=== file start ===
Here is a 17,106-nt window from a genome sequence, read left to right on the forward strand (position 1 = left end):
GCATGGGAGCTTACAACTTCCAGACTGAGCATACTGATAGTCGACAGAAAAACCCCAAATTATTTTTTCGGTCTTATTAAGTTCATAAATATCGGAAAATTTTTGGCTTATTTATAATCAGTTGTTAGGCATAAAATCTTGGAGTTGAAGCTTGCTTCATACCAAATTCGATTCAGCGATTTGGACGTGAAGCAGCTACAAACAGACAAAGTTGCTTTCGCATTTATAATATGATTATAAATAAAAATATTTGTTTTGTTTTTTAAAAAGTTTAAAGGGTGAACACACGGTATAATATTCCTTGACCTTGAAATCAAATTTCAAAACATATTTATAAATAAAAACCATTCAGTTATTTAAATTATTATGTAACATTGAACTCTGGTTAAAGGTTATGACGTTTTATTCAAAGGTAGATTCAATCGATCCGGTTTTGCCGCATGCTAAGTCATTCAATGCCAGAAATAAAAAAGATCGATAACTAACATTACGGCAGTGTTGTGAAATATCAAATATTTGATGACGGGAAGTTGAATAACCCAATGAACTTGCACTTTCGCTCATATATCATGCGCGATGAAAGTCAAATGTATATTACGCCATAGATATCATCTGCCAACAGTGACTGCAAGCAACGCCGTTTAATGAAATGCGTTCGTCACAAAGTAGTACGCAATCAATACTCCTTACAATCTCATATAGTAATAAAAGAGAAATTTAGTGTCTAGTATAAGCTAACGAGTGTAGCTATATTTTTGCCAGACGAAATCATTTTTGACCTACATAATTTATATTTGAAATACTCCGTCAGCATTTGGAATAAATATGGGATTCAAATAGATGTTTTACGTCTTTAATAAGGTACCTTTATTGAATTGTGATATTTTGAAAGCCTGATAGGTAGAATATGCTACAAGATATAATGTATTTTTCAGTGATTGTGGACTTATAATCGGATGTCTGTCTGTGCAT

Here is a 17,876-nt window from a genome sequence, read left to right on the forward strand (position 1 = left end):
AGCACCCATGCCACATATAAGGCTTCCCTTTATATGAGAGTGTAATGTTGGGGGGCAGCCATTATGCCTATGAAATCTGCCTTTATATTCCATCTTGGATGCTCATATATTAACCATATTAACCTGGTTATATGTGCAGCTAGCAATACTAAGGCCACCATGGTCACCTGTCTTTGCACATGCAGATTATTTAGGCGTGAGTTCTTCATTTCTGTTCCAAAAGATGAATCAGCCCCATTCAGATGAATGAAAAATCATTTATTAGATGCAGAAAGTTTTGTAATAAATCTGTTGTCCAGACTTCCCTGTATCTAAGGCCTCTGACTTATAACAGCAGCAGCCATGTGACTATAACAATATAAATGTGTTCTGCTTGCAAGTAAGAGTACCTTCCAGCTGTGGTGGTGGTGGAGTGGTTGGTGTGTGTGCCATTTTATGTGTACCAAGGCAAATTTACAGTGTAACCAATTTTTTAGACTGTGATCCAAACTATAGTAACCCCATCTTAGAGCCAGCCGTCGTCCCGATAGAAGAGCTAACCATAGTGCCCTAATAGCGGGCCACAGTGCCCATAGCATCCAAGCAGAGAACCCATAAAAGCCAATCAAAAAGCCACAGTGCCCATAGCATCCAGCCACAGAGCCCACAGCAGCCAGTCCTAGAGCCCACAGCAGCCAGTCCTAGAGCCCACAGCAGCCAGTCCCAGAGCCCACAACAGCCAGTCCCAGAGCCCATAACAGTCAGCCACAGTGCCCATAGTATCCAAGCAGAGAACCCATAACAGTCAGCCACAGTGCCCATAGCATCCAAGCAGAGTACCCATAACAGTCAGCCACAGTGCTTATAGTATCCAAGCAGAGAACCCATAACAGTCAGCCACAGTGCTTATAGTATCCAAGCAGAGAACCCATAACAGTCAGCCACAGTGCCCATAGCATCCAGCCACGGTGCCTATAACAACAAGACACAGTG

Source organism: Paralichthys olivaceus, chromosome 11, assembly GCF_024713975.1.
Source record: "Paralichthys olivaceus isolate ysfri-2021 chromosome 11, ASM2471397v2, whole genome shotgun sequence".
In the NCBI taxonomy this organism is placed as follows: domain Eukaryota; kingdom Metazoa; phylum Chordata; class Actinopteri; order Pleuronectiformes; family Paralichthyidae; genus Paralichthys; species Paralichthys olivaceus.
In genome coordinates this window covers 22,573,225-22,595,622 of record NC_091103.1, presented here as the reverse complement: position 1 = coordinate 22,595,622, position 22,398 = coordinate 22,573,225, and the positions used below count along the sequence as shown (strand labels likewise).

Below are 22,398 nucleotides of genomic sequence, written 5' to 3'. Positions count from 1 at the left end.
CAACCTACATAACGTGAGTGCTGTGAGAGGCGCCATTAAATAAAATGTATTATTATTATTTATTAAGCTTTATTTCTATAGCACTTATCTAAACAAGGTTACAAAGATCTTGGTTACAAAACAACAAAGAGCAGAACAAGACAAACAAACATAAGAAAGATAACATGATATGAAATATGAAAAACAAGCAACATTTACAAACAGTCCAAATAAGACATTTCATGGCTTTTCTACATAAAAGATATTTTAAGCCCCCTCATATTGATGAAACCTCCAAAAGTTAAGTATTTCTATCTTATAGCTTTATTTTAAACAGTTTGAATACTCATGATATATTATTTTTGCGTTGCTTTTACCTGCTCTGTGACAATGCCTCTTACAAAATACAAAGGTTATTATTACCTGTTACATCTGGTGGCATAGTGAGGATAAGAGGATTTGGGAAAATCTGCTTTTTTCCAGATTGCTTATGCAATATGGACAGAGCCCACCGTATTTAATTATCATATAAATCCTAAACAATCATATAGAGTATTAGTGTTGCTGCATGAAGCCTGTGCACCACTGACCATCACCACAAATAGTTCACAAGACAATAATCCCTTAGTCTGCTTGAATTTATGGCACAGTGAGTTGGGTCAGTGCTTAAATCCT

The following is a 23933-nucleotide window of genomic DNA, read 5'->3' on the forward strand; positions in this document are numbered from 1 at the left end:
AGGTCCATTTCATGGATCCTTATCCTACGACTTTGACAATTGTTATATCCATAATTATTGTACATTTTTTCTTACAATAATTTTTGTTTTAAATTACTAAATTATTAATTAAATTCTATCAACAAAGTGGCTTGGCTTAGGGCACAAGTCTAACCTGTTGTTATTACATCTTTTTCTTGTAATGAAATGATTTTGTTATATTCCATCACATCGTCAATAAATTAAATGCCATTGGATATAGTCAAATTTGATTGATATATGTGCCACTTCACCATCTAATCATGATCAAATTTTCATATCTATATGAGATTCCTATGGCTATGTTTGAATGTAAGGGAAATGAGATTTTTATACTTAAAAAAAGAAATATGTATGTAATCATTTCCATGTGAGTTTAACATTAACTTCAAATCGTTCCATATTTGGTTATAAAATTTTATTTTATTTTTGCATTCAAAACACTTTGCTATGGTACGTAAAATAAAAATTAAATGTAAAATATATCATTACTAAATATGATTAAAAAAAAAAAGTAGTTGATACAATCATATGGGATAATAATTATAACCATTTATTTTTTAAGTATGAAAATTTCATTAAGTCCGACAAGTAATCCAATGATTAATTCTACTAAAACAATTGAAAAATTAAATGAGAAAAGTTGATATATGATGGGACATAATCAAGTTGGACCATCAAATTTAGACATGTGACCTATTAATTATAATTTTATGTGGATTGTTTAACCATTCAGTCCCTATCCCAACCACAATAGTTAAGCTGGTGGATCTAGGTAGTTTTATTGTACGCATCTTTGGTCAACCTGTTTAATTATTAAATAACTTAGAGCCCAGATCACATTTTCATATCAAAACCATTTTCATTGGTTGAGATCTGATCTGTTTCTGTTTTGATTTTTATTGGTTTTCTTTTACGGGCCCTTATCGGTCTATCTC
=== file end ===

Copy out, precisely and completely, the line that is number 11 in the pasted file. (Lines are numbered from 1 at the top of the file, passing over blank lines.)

The following is a 23933-nucleotide window of genomic DNA, read 5'->3' on the forward strand; positions in this document are numbered from 1 at the left end: